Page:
1992 Dairy Leadership Award

Leon G. Vanderfeltz, Jefferson City

Leon Vanderfeltz is widely recognized as a dairy leader and Holstein breeder. He was born in 1932 on the farm he and his family live. His parents were G.G. and Cecilia Vanderfeltz – dairy farmers and Holstein breeders. His father Garret (G.G.) was honored with the Missouri Dairy Hall of Honors Pioneer Leadership Award in 1984. Leon grew up on the farm helping his father with the herd and farming operations – over 300 acres producing alfalfa hay and corn silage. He attended St. Peters High School, graduating in 1950. He was fullback on the football team and co-captain his senior year.

In December 1951 Leon and his childhood sweetheart Rita Mae DeBroeck, Jefferson City, were married. They lived in town but Leon continued to work with his father until 1957. He was in the grocery business from 1957 to about 1969. In 1968 his father died and Leon and his brother Robert bought the farm and herd from his mother. Leon and Rita Mae and their seven children – with the eight expected – moved to the farm. At first Robert and his uncle Virgil, who lives on the farm, worked full time with the children helping to operate the farm and herd. Virgil, through the years, has been a very dependable worker in caring for the herd.

About 1969, Leon sold his interest in the grocery business and went to full time being a dairy farmer. He immediately modernized the dairy set-up with a new free-stall barn, modern milking equipment, silos and calf barn. He also installed computer feeders. He modernized the farm home and enlarged it for his large family. The children took their turns milking and helping with the farm work. Each of the children showed their 4-H project cattle. Don, one of the sons, took first at the State show and all Missouri two year old. Each of the children won showmanship awards and had a grand champion or two in junior shows.

The Vanderfeltz herd built from eight foundation cows, DHIA testing since 1924, and the use of superior bulls was soundly managed by Leon’s father and his grandfather. Leon has built the herd to higher levels by continuous testing for production, the DHIR test since 1947 and official classification since 1941. The Progressive Breeder Award has been received for 14years. There were five “Excellents”, 22 “Very Good”, 31 “Good Plus” and 14 “Good” animals in the last official classification (1982). There are about 150 animals, all ages in the herd. The milking herd has a rolling herd average of 21,504 Ibs milk, 806 lbs, butterfat and 684 lbs of protein. From a type standpoint the BAA is 105.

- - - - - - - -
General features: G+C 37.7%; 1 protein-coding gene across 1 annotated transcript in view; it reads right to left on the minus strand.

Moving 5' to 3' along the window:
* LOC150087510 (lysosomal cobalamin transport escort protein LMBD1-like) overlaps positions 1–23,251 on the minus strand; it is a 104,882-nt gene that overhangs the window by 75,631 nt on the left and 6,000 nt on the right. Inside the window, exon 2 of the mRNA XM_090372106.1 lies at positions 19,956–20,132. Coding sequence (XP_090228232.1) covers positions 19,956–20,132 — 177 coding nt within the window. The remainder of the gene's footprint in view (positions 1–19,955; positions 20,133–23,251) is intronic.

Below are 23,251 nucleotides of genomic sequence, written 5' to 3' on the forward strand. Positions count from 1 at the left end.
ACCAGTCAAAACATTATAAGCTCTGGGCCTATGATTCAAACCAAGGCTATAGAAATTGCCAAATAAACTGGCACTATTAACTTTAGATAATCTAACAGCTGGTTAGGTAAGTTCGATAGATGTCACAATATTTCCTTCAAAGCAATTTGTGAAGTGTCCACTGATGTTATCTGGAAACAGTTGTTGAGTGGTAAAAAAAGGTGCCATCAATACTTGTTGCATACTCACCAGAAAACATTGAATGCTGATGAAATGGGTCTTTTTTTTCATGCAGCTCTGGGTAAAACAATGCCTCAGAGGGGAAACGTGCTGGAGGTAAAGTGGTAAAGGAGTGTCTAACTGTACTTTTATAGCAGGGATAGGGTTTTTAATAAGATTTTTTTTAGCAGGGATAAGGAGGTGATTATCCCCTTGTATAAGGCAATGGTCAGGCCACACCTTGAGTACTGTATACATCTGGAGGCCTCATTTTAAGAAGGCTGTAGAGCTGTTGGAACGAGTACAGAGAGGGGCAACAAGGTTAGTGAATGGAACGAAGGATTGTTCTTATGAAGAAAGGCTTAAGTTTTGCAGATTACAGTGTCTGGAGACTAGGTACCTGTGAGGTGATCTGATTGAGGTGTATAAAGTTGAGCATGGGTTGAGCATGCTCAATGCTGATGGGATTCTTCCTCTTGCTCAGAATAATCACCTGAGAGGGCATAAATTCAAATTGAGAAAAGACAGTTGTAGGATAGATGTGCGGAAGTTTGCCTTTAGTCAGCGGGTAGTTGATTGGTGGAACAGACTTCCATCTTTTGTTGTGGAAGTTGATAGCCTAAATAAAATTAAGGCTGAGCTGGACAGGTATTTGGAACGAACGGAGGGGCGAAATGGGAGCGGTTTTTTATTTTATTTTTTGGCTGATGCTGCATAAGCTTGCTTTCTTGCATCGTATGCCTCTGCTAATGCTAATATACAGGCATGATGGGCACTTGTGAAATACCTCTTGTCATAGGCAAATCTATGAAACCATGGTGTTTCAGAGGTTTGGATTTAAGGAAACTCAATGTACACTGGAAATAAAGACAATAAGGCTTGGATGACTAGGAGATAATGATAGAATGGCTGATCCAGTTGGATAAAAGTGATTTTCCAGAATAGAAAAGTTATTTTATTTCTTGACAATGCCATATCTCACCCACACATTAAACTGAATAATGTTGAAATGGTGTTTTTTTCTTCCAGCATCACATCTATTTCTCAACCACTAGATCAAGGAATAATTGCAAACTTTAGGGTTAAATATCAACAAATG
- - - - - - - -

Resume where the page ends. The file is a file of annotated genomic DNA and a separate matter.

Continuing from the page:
Leon has always followed a rigid program of good herd management and disease control. Many strong cow families have been developed in the herd and are the “backbone”, plus the use of high TPI sires, of the Van Fel breeding program.

Leon has been, and continues to be, active in state and national dairy programs as well as local civic affairs. Some of his offices held include: President, Missouri Holstein Association1983-84; Vice President 1981- 82; President, Association Missouri Dairy Organizations (AMD0)1987-88; Member Organizing Committee Missouri Dairy Hall of Honors Foundation 1989; President, Northeast District Holstein Association; President Cole County DHIA for eight years; 4-H Club Leader and Member Cole County Fair Board 17 years; Farm Bureau Member and Member Southern National Board. He has long been active the Immaculate Conception Church of Jefferson City; Knights of Columbus; Jefferson City Chamber of Commerce, and Helias Booster Club, President and Honorary Member (1988).

Leon and Rita Mae have a family that any parent can well be proud of. Eight children – five sons and three daughters – all strong and healthy – well educated – successful careers – all married except Mary, a beautician in Jefferson City who will be married 2-27-93.

The Vanderfeltz family is a splendid example of the fruits of hard work, industrious and progressive as dairy herd operators and farmers, but above all good citizens with the welfare of their fellow citizens foremost in mind.